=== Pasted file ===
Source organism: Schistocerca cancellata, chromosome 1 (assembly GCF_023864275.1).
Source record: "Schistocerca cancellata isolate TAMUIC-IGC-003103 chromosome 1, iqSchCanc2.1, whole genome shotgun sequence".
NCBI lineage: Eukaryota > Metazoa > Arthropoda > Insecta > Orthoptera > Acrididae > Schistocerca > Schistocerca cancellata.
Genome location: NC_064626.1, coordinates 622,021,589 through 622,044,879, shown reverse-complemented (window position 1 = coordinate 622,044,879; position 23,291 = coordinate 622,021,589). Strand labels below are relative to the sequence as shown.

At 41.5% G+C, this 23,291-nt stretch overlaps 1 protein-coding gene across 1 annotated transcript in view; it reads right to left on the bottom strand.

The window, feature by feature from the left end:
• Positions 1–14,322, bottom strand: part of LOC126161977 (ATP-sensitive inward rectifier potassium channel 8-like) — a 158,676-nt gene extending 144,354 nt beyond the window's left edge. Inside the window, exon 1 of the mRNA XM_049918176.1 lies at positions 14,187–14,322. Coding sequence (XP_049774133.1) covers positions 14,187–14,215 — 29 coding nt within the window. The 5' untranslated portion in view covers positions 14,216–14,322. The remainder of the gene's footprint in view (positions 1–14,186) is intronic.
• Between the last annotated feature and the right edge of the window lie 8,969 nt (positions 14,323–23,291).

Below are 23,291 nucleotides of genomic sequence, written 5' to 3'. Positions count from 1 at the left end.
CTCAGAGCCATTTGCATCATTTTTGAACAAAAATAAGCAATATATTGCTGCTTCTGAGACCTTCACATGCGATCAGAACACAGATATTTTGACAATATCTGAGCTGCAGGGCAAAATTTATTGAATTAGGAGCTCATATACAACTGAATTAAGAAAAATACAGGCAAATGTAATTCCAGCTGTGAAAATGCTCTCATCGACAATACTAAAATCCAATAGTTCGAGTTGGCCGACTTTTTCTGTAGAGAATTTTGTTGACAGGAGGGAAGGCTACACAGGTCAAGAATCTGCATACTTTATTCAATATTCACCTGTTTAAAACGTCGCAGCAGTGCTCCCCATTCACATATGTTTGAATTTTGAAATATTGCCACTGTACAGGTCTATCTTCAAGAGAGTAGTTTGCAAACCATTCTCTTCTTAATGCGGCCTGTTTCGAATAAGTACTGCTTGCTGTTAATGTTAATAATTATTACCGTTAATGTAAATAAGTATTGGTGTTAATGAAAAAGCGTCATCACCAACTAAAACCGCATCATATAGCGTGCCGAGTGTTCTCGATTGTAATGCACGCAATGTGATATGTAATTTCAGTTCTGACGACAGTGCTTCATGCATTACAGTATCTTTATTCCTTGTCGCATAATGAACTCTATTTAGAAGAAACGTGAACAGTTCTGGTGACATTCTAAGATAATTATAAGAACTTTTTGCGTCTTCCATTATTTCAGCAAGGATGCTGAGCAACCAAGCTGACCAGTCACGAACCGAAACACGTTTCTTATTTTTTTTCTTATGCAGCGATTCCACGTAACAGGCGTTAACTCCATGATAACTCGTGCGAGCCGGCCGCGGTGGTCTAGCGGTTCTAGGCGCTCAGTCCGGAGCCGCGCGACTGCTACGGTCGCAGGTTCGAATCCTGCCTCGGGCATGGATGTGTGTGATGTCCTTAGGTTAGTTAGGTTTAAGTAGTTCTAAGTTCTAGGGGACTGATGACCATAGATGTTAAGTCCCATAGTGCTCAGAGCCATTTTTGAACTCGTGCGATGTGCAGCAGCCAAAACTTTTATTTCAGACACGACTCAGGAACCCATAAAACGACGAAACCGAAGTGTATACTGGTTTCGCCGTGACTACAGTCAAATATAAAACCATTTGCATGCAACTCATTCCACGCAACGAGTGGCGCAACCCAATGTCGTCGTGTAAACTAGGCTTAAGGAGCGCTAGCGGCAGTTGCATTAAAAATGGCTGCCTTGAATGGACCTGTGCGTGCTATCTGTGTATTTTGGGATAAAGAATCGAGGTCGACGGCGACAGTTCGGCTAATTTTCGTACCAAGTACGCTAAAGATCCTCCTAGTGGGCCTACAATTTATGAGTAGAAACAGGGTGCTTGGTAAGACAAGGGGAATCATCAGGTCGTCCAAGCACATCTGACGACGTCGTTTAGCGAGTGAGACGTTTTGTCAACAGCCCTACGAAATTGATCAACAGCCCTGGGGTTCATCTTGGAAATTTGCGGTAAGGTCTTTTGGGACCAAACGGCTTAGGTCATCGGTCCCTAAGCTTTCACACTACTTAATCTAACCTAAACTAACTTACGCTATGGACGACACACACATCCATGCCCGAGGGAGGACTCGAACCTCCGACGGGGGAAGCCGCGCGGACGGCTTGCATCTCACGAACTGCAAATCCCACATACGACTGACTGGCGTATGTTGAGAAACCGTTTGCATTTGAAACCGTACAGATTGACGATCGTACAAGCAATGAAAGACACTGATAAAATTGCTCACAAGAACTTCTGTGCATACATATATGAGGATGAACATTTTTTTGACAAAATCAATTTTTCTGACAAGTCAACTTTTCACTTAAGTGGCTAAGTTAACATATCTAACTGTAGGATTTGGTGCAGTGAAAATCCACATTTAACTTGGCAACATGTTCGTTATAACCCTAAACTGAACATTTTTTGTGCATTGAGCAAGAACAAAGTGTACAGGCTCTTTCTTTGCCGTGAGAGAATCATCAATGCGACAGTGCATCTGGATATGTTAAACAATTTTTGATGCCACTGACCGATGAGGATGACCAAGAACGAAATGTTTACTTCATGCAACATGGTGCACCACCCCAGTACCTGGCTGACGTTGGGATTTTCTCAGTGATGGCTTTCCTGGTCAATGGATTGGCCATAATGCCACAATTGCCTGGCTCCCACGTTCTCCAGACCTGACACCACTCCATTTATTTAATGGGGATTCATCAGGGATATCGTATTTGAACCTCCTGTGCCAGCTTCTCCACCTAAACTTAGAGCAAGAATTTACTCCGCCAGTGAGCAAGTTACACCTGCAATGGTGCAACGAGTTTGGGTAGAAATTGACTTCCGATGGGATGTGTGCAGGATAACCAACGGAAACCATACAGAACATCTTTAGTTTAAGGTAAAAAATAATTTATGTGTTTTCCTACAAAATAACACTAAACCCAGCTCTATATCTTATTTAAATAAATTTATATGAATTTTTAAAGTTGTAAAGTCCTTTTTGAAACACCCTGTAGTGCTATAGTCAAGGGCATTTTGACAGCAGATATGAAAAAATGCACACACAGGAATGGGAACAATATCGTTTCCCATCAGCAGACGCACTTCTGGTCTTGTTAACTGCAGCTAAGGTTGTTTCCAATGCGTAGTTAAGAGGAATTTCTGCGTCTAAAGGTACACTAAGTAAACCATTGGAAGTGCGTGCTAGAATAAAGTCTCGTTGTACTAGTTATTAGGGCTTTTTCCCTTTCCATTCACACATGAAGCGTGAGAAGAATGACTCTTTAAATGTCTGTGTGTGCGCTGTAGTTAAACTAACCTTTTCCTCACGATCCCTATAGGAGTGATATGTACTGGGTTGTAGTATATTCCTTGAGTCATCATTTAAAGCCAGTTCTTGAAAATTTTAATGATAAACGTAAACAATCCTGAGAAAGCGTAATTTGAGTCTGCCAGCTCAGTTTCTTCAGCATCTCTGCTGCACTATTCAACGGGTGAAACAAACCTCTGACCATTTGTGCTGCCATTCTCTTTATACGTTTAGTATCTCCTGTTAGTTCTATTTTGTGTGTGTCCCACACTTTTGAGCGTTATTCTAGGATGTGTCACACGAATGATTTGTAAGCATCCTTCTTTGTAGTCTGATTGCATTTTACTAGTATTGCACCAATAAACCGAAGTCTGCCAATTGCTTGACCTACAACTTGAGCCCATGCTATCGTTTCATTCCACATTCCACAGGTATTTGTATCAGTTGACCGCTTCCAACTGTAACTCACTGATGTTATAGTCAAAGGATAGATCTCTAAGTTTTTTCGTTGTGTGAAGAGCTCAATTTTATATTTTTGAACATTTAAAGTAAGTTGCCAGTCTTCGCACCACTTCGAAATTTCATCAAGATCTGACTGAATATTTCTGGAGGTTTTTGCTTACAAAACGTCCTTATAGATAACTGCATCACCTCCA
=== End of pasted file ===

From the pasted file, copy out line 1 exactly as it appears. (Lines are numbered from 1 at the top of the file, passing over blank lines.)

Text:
Source organism: Schistocerca cancellata, chromosome 1 (assembly GCF_023864275.1).